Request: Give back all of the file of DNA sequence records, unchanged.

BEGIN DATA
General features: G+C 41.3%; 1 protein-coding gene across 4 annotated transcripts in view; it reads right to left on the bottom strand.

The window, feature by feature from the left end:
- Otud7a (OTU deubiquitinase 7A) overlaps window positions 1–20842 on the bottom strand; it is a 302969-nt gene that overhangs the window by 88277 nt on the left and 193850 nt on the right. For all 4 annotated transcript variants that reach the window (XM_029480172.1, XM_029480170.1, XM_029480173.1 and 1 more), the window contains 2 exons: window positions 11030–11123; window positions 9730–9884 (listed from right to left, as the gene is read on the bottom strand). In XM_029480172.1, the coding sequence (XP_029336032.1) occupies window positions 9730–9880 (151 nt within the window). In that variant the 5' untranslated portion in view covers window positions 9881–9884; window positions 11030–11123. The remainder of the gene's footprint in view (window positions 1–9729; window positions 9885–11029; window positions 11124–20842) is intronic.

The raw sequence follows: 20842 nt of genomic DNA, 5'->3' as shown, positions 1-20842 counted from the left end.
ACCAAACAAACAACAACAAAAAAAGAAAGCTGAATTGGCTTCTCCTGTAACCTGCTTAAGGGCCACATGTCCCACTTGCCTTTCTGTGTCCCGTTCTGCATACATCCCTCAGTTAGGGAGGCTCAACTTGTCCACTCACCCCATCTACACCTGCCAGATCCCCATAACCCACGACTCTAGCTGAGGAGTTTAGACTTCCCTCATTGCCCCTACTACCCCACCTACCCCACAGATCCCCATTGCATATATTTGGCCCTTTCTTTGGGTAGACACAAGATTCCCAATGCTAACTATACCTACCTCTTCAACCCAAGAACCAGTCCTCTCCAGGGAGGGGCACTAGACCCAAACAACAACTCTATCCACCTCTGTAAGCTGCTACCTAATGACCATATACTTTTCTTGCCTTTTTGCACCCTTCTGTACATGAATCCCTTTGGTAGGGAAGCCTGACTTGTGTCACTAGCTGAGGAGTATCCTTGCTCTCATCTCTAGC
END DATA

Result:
General features: G+C 41.3%; 1 protein-coding gene across 4 annotated transcripts in view; it reads right to left on the bottom strand.

The window, feature by feature from the left end:
- Otud7a (OTU deubiquitinase 7A) overlaps window positions 1–20842 on the bottom strand; it is a 302969-nt gene that overhangs the window by 88277 nt on the left and 193850 nt on the right. For all 4 annotated transcript variants that reach the window (XM_029480172.1, XM_029480170.1, XM_029480173.1 and 1 more), the window contains 2 exons: window positions 11030–11123; window positions 9730–9884 (listed from right to left, as the gene is read on the bottom strand). In XM_029480172.1, the coding sequence (XP_029336032.1) occupies window positions 9730–9880 (151 nt within the window). In that variant the 5' untranslated portion in view covers window positions 9881–9884; window positions 11030–11123. The remainder of the gene's footprint in view (window positions 1–9729; window positions 9885–11029; window positions 11124–20842) is intronic.

The raw sequence follows: 20842 nt of genomic DNA, 5'->3' as shown, positions 1-20842 counted from the left end.
ACCAAACAAACAACAACAAAAAAAGAAAGCTGAATTGGCTTCTCCTGTAACCTGCTTAAGGGCCACATGTCCCACTTGCCTTTCTGTGTCCCGTTCTGCATACATCCCTCAGTTAGGGAGGCTCAACTTGTCCACTCACCCCATCTACACCTGCCAGATCCCCATAACCCACGACTCTAGCTGAGGAGTTTAGACTTCCCTCATTGCCCCTACTACCCCACCTACCCCACAGATCCCCATTGCATATATTTGGCCCTTTCTTTGGGTAGACACAAGATTCCCAATGCTAACTATACCTACCTCTTCAACCCAAGAACCAGTCCTCTCCAGGGAGGGGCACTAGACCCAAACAACAACTCTATCCACCTCTGTAAGCTGCTACCTAATGACCATATACTTTTCTTGCCTTTTTGCACCCTTCTGTACATGAATCCCTTTGGTAGGGAAGCCTGACTTGTGTCACTAGCTGAGGAGTATCCTTGCTCTCATCTCTAGC